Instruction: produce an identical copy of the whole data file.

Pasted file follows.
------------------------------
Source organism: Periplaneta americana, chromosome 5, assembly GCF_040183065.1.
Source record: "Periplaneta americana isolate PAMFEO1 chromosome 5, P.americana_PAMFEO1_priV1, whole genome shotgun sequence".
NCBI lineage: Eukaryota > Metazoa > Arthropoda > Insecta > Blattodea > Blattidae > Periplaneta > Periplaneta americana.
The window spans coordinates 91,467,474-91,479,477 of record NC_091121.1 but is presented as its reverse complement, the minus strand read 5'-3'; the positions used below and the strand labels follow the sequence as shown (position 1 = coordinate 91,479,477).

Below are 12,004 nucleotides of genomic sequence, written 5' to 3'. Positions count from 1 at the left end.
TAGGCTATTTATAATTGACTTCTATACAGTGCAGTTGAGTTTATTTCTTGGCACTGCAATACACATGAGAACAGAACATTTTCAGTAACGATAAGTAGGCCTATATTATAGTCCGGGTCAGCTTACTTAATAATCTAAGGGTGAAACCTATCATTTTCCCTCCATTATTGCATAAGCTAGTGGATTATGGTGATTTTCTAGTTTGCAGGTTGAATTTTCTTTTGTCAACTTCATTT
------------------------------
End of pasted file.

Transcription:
Source organism: Periplaneta americana, chromosome 5, assembly GCF_040183065.1.
Source record: "Periplaneta americana isolate PAMFEO1 chromosome 5, P.americana_PAMFEO1_priV1, whole genome shotgun sequence".
NCBI lineage: Eukaryota > Metazoa > Arthropoda > Insecta > Blattodea > Blattidae > Periplaneta > Periplaneta americana.
The window spans coordinates 91,467,474-91,479,477 of record NC_091121.1 but is presented as its reverse complement, the minus strand read 5'-3'; the positions used below and the strand labels follow the sequence as shown (position 1 = coordinate 91,479,477).

Below are 12,004 nucleotides of genomic sequence, written 5' to 3'. Positions count from 1 at the left end.
TAGGCTATTTATAATTGACTTCTATACAGTGCAGTTGAGTTTATTTCTTGGCACTGCAATACACATGAGAACAGAACATTTTCAGTAACGATAAGTAGGCCTATATTATAGTCCGGGTCAGCTTACTTAATAATCTAAGGGTGAAACCTATCATTTTCCCTCCATTATTGCATAAGCTAGTGGATTATGGTGATTTTCTAGTTTGCAGGTTGAATTTTCTTTTGTCAACTTCATTT